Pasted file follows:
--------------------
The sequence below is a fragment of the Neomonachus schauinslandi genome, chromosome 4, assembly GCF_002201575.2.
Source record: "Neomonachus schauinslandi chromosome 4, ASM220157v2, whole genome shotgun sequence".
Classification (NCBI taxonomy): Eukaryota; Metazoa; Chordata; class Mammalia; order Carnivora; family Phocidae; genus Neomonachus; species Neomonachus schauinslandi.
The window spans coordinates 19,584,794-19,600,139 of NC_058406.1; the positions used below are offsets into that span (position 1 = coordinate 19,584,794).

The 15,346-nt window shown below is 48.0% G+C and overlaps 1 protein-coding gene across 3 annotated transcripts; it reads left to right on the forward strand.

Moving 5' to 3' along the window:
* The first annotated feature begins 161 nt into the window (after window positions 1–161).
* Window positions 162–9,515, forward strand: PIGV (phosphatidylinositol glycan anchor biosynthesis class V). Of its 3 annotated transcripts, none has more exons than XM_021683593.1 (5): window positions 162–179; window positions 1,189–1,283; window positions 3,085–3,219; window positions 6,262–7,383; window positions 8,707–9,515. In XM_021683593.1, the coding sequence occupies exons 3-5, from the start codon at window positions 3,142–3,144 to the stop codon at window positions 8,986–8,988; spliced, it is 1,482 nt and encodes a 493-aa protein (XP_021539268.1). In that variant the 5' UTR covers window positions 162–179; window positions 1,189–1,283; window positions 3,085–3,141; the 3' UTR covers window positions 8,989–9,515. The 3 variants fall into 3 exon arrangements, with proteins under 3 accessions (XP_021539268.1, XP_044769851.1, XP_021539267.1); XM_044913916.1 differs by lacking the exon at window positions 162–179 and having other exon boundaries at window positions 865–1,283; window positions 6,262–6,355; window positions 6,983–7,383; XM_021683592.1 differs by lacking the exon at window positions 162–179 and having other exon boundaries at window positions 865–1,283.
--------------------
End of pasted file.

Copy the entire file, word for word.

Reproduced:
The sequence below is a fragment of the Neomonachus schauinslandi genome, chromosome 4, assembly GCF_002201575.2.
Source record: "Neomonachus schauinslandi chromosome 4, ASM220157v2, whole genome shotgun sequence".
Classification (NCBI taxonomy): Eukaryota; Metazoa; Chordata; class Mammalia; order Carnivora; family Phocidae; genus Neomonachus; species Neomonachus schauinslandi.
The window spans coordinates 19,584,794-19,600,139 of NC_058406.1; the positions used below are offsets into that span (position 1 = coordinate 19,584,794).

The 15,346-nt window shown below is 48.0% G+C and overlaps 1 protein-coding gene across 3 annotated transcripts; it reads left to right on the forward strand.

Moving 5' to 3' along the window:
* The first annotated feature begins 161 nt into the window (after window positions 1–161).
* Window positions 162–9,515, forward strand: PIGV (phosphatidylinositol glycan anchor biosynthesis class V). Of its 3 annotated transcripts, none has more exons than XM_021683593.1 (5): window positions 162–179; window positions 1,189–1,283; window positions 3,085–3,219; window positions 6,262–7,383; window positions 8,707–9,515. In XM_021683593.1, the coding sequence occupies exons 3-5, from the start codon at window positions 3,142–3,144 to the stop codon at window positions 8,986–8,988; spliced, it is 1,482 nt and encodes a 493-aa protein (XP_021539268.1). In that variant the 5' UTR covers window positions 162–179; window positions 1,189–1,283; window positions 3,085–3,141; the 3' UTR covers window positions 8,989–9,515. The 3 variants fall into 3 exon arrangements, with proteins under 3 accessions (XP_021539268.1, XP_044769851.1, XP_021539267.1); XM_044913916.1 differs by lacking the exon at window positions 162–179 and having other exon boundaries at window positions 865–1,283; window positions 6,262–6,355; window positions 6,983–7,383; XM_021683592.1 differs by lacking the exon at window positions 162–179 and having other exon boundaries at window positions 865–1,283.